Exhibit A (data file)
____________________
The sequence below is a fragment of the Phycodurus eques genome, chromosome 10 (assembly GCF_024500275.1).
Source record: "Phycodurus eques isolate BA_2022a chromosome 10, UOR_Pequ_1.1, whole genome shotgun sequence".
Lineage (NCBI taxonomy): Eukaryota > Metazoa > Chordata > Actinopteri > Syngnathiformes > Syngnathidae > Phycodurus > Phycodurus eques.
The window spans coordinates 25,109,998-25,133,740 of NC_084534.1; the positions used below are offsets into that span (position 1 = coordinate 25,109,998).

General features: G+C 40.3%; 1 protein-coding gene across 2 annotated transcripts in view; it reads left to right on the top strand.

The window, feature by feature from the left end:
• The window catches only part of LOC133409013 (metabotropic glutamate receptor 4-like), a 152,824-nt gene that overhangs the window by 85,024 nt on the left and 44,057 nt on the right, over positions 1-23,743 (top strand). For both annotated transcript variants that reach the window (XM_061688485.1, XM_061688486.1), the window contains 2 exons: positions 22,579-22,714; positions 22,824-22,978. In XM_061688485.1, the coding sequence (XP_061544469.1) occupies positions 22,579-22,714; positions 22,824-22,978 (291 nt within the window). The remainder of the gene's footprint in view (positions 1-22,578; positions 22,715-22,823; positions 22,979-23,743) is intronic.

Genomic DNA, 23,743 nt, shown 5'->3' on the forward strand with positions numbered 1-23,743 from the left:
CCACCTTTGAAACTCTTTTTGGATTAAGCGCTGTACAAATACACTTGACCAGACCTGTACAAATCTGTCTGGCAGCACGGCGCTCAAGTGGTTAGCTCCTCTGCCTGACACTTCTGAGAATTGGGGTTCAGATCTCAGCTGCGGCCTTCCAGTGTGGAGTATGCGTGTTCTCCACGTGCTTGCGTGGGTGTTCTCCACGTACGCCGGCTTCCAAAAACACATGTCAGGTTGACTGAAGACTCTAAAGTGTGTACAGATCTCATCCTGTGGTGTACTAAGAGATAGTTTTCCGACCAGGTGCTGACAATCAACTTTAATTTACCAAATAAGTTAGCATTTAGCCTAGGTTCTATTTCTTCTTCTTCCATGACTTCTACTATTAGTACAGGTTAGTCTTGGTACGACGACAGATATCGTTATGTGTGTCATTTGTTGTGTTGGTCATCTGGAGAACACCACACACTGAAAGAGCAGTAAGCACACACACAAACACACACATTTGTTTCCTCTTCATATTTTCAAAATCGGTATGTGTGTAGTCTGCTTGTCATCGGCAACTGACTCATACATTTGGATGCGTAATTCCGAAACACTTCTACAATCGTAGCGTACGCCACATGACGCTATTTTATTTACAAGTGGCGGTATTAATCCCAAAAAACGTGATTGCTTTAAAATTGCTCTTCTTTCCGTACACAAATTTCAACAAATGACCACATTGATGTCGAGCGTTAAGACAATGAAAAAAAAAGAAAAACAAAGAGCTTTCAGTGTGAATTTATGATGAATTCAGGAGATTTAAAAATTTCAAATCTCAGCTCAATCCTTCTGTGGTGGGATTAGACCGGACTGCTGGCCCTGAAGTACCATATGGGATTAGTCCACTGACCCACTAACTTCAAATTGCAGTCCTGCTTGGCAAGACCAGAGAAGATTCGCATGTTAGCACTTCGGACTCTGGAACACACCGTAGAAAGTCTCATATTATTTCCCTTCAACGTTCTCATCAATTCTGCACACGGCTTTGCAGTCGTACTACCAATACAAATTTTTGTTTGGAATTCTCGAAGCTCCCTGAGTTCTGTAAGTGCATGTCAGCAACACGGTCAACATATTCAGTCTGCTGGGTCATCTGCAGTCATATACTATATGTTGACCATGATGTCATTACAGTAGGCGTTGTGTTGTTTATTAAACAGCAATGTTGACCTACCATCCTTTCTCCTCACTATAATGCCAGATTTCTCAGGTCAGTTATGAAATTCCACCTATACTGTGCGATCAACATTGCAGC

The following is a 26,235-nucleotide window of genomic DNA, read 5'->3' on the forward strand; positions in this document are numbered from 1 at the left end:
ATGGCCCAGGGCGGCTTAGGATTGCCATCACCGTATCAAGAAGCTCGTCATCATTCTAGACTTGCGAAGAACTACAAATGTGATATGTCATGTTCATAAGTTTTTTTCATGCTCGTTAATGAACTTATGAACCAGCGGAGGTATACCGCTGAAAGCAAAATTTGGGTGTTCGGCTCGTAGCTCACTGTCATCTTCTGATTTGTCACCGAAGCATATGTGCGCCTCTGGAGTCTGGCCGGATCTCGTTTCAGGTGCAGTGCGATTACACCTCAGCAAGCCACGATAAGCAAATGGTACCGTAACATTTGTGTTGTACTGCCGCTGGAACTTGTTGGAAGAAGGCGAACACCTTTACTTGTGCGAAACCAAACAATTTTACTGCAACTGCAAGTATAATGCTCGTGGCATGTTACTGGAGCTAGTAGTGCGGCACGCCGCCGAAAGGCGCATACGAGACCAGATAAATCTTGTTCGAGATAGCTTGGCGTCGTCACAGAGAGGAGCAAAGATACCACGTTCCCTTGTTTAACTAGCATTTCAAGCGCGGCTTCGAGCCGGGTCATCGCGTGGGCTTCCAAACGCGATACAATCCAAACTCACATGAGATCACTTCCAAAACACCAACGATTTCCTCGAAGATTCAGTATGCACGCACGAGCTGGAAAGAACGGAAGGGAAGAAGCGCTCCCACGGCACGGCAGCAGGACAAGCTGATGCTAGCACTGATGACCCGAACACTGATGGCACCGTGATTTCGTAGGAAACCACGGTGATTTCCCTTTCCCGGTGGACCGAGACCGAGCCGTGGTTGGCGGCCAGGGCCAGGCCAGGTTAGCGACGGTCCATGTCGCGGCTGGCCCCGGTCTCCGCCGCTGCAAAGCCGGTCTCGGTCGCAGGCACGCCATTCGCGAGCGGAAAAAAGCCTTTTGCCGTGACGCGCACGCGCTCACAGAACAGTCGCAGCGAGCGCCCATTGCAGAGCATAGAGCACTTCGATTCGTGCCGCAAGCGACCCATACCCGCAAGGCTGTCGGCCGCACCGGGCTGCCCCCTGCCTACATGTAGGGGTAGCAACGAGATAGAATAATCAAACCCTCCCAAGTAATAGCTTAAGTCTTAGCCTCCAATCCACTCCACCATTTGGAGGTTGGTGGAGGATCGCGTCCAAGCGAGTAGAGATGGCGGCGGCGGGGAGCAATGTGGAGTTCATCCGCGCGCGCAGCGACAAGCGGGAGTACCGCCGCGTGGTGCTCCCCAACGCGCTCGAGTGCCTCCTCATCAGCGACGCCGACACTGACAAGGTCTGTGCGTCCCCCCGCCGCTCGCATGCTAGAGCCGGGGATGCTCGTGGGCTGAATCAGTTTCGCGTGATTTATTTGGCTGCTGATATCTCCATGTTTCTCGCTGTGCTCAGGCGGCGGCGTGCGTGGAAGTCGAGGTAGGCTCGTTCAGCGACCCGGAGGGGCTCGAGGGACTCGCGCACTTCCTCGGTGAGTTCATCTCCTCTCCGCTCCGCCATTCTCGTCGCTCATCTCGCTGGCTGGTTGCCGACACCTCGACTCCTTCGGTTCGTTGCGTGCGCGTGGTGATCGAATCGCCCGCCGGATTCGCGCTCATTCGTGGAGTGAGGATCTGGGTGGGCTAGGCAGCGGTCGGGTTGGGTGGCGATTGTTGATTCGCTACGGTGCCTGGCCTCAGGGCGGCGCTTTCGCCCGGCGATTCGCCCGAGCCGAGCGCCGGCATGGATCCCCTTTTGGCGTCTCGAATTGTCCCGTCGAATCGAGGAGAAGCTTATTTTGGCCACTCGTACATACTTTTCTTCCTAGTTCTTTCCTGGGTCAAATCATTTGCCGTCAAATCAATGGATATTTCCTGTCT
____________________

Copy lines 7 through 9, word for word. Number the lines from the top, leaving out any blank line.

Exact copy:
• The window catches only part of LOC133409013 (metabotropic glutamate receptor 4-like), a 152,824-nt gene that overhangs the window by 85,024 nt on the left and 44,057 nt on the right, over positions 1-23,743 (top strand). For both annotated transcript variants that reach the window (XM_061688485.1, XM_061688486.1), the window contains 2 exons: positions 22,579-22,714; positions 22,824-22,978. In XM_061688485.1, the coding sequence (XP_061544469.1) occupies positions 22,579-22,714; positions 22,824-22,978 (291 nt within the window). The remainder of the gene's footprint in view (positions 1-22,578; positions 22,715-22,823; positions 22,979-23,743) is intronic.

Genomic DNA, 23,743 nt, shown 5'->3' on the forward strand with positions numbered 1-23,743 from the left:
CCACCTTTGAAACTCTTTTTGGATTAAGCGCTGTACAAATACACTTGACCAGACCTGTACAAATCTGTCTGGCAGCACGGCGCTCAAGTGGTTAGCTCCTCTGCCTGACACTTCTGAGAATTGGGGTTCAGATCTCAGCTGCGGCCTTCCAGTGTGGAGTATGCGTGTTCTCCACGTGCTTGCGTGGGTGTTCTCCACGTACGCCGGCTTCCAAAAACACATGTCAGGTTGACTGAAGACTCTAAAGTGTGTACAGATCTCATCCTGTGGTGTACTAAGAGATAGTTTTCCGACCAGGTGCTGACAATCAACTTTAATTTACCAAATAAGTTAGCATTTAGCCTAGGTTCTATTTCTTCTTCTTCCATGACTTCTACTATTAGTACAGGTTAGTCTTGGTACGACGACAGATATCGTTATGTGTGTCATTTGTTGTGTTGGTCATCTGGAGAACACCACACACTGAAAGAGCAGTAAGCACACACACAAACACACACATTTGTTTCCTCTTCATATTTTCAAAATCGGTATGTGTGTAGTCTGCTTGTCATCGGCAACTGACTCATACATTTGGATGCGTAATTCCGAAACACTTCTACAATCGTAGCGTACGCCACATGACGCTATTTTATTTACAAGTGGCGGTATTAATCCCAAAAAACGTGATTGCTTTAAAATTGCTCTTCTTTCCGTACACAAATTTCAACAAATGACCACATTGATGTCGAGCGTTAAGACAATGAAAAAAAAAGAAAAACAAAGAGCTTTCAGTGTGAATTTATGATGAATTCAGGAGATTTAAAAATTTCAAATCTCAGCTCAATCCTTCTGTGGTGGGATTAGACCGGACTGCTGGCCCTGAAGTACCATATGGGATTAGTCCACTGACCCACTAACTTCAAATTGCAGTCCTGCTTGGCAAGACCAGAGAAGATTCGCATGTTAGCACTTCGGACTCTGGAACACACCGTAGAAAGTCTCATATTATTTCCCTTCAACGTTCTCATCAATTCTGCACACGGCTTTGCAGTCGTACTACCAATACAAATTTTTGTTTGGAATTCTCGAAGCTCCCTGAGTTCTGTAAGTGCATGTCAGCAACACGGTCAACATATTCAGTCTGCTGGGTCATCTGCAGTCATATACTATATGTTGACCATGATGTCATTACAGTAGGCGTTGTGTTGTTTATTAAACAGCAATGTTGACCTACCATCCTTTCTCCTCACTATAATGCCAGATTTCTCAGGTCAGTTATGAAATTCCACCTATACTGTGCGATCAACATTGCAGC